TIME WELL SPENT?

AIRPLANE

An interesting brochure caught my attention on a recent Delta airlines flight. It’s message was “Time On Board, Time Well Spent: make the most of your flight today with WI-FI and, inspiring and free streaming entertainment.”  It proclaimed seventy-five movies, one hundred and fifty TV shows, HBO, TED Talks and more, accessible by laptop, tablet, smart phone, and seatback screen all with no charge.  Amazing!

If people are not busy taking advantage of “inspiring and free streaming entertainment,” their time is devoted to video games. Then there are the few who are actually conversing, working, or sleeping.  I assume those persons with their eyes closed are sleeping and not praying. I could be wrong. In the diversity of activity, most people seem to be glued to a screen for one reason or another.  I have to ask if it is really “time well spent” and truly “inspiring.”  I am yet to observe anyone getting off a flight looking wonderfully inspired.   Overall, the American (and Canadian) culture seems busy airplane-passengers-seats-tv-screens 2-flying-coach-commercial-flight-built-49800624 (1)passing time, but not engaging in time well spent. Should I be surprised?  We live in a post-Christian era of distractions and attractions that suck the life out of us in relatively valueless activity that mostly serve as a diversion from those things that really matter.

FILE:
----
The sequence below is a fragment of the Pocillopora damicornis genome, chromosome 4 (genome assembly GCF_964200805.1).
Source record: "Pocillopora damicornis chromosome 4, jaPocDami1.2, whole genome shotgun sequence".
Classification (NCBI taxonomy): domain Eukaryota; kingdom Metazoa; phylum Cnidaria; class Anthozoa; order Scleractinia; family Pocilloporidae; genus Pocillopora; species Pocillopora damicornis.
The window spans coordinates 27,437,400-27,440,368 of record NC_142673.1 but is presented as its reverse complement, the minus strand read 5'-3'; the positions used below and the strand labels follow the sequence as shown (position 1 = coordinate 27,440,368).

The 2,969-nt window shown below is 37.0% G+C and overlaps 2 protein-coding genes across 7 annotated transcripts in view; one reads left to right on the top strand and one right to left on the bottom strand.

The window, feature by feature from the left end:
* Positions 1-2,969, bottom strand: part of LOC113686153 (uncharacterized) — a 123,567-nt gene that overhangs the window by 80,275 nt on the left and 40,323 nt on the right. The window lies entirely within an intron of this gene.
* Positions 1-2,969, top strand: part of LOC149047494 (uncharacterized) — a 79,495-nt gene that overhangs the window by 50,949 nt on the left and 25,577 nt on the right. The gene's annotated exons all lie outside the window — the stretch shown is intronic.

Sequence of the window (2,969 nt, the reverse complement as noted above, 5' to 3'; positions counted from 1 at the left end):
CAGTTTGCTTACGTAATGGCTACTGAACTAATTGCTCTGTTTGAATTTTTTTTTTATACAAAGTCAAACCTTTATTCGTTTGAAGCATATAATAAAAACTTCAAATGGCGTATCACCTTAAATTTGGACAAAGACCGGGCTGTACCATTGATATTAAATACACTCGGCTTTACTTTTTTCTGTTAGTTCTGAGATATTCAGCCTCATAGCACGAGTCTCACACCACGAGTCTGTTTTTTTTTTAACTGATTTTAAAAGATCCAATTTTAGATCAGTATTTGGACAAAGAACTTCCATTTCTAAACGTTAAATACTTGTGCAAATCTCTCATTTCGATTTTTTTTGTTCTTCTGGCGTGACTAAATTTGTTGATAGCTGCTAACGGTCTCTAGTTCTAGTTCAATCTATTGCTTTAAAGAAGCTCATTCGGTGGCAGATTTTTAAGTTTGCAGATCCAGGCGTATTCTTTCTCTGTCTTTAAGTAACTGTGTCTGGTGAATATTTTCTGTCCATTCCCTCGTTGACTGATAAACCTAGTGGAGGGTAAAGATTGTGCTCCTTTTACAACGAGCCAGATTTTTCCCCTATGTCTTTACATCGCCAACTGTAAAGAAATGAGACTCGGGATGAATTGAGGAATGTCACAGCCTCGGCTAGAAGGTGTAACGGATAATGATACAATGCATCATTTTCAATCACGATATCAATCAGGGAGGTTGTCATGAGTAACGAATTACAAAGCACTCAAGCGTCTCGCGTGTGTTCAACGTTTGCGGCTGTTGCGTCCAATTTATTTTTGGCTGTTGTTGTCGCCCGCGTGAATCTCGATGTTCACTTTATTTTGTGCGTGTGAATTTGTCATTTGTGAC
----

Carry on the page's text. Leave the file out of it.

Then I have to ask from what is all the entertainment diverting us? What’s the attraction. What are the alternatives to not waste?  What are the things that really matter? In answering I assume I am writing to a readership of authentic, altogether Christians, not nominal, half-hearted Christians that John Wesley might call “almost Christians” or “low road Christians.” I assume that the American culture has not pilfered your awareness of God’s presence, grace, and work in your life.  I assume your habits-of-the-heart incline you to keep company with Christ more than with the latest digital invention of the entertainment industry.  I assume time well spent in flight with God (in Scripture, prayer, conversation, wholesome reading, rest, etc.) is not a lost priority.  I assume God is just waiting to share something new, fresh, and inspiring with you by the time the flight ends.  If I am wrong, then you answer the question. Is your time well spent?  Every time I end a flight, I have to ask that question.  Was my time well spent? Sometimes I need to repent over my answer and pray for forgiveness for ignoring my best friend who was present with me the whole time.  It’s likely he had something to say! If only I had been listening. . .

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